Shopping with a purpose
Originally published 2013-12-05
Black Friday. Shop Local Saturday. Cyber Monday.
And, now, Brown Thursday?
Yes, the Thanksgiving-related kick-off to the "holiday shopping season" draws a lot of attention every year. Retailers go to great lengths to out-do one another, in search of every ounce of boost they can get to their bottom lines during these few weeks which can make-or-break their entire year.
I get that. And I don't really have a problem with all the hype. You see, when it comes right down to it, newspapers are basically in the retail business, too. Competing for eyeballs, trying to carve revenue out of content — be it 50 cents for that week's pages, or a few cents per on-line click. And, we all rely on advertisers — most of whom are in one form of retail business or another — to pay the tab on pretty much all that we do.
Others find this almost ritualistic annual shopping frenzy contemptible. Christmas, of course, isn't supposed to be about the presents. Consumerism to them is a dirty word.
I get this too, being the type of person who is not known to have the "latest and greatest" of anything, has an inherent distaste for debt, and doesn't think, like some conservative catholics do, that the Pope should be ex-communicated for bringing up the inequities that slip through the cracks of capitalism.
The kick-off to the holiday shopping season is much different in the Gunnison Valley. With the exception of Wal-mart — which I was told was crazy busy late on Thanksgiving night — we don't really do Black Friday. And our Shop Local Saturday is really this weekend, with the chamber of commerce's annual Gunnison Greenback exchange.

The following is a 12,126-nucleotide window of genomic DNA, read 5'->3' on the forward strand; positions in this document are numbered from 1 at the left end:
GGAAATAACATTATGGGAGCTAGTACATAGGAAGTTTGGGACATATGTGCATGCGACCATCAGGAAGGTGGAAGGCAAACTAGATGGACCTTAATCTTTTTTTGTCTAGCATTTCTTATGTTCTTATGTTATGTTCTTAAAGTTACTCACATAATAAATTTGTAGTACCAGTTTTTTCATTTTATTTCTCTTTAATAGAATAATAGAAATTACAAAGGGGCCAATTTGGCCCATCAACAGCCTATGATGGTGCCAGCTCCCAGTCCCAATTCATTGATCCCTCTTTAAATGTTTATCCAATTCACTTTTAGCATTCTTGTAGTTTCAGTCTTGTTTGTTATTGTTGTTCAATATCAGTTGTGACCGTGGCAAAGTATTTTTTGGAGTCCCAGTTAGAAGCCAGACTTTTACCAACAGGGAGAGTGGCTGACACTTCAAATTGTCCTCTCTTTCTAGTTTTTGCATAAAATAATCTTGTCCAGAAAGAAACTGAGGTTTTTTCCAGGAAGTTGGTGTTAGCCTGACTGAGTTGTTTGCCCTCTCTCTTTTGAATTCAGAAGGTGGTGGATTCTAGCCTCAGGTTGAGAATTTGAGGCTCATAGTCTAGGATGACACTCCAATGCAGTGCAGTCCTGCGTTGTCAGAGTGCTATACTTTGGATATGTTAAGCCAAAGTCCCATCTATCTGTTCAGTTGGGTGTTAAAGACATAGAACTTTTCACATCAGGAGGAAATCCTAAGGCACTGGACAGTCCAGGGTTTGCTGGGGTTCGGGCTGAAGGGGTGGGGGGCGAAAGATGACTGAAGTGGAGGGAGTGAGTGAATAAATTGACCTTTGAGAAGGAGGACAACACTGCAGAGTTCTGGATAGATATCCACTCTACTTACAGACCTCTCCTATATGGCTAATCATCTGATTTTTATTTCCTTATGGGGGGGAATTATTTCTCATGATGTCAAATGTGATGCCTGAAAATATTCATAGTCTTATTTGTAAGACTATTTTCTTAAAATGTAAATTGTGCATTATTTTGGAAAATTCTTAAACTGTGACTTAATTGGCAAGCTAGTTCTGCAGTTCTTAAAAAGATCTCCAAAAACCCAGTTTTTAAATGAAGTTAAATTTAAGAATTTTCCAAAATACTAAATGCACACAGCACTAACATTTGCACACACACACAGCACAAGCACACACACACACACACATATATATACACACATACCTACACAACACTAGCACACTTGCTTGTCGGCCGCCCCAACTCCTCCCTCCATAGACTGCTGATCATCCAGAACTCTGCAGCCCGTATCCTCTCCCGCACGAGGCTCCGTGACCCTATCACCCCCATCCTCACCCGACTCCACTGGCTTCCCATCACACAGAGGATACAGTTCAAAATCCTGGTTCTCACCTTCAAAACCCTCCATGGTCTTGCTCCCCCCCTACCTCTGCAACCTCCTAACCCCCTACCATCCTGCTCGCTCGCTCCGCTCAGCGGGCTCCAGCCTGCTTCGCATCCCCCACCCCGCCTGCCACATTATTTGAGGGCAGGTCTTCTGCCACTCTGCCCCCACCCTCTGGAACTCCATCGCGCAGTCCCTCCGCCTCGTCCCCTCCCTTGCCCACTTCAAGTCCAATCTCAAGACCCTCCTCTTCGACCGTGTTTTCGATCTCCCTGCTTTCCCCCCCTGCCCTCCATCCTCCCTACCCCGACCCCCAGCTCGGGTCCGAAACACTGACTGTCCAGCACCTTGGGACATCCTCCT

One thing that does ring true here, as it does on a broader level, is the competition locally owned, home town stores are increasingly facing from on-line retailers. We've all seen by now the images of Amazon.com's monumentally-sized warehouses, filled with row upon row of stuff. And now Jeff Bezos wants to deliver that stuff to our homes with drones.
It's a brave new world in retail. Trying to halt this "progress" is a fool's game. I won't even go there, with the exception of fighting for a level sales tax playing field. For an online retailer to make the argument that they should only pay sales tax to a state in which they have a physical presence is baloney, in my view.
The bigger issue to me, by a long shot, is that local businesses are in so many ways the backbone of our community. I won't pretend I never shop online. I do. Did once this year, in fact. Bought a running pack that I might have been able to get at Rocky Mountain Gear (formerly Borealis), back before Rick gave us all the bird and closed up shop in a fit of finger-pointing.
But what I won't do is, say, go try on a pair of running shoes at Treads 'n' Threads or Gene Taylor's, find the ones that fit, and then go on-line to hunt for a cheaper price. Why? It's not that price doesn't matter. Of course it does. It's because the next time our arts center is having a gala, or the booster club is soliciting donations, or Partners, our youth mentoring organization, is raising funds, it'll be our local businesses that step up and pitch in.
No offense to them, but on-line retailers do nothing to support local communities in that everyday, down-on-the-ground kind of way.
A few years ago I had the good fortune to sit down with Tom and Kathy Rais as they were announcing that, after 40 years, they were retiring from Mario's. Probably their greatest memory of that incredible run was of all the Gunnison kids they enabled to get their first taste of earning money; of all the Western State students they helped pay their way through college.
That's how local businesses support local communities, not to mention that they help pave our streets, provide law enforcement and fire protection, and pay for our public schools. And this is just the tip of the iceberg.
So, this weekend as the local shopping season really kicks in, I hope these are among the factors you'll consider when spending your hard-earned money. I'd also like to remind you of a fun, little contest we've drummed up. There's $1,000 worth of Gunnison Greenbacks up for grabs to those who support local businesses. See last week's newspaper, or the Chamber ad on page B7 in this edition, or call me at 641.1414 for details.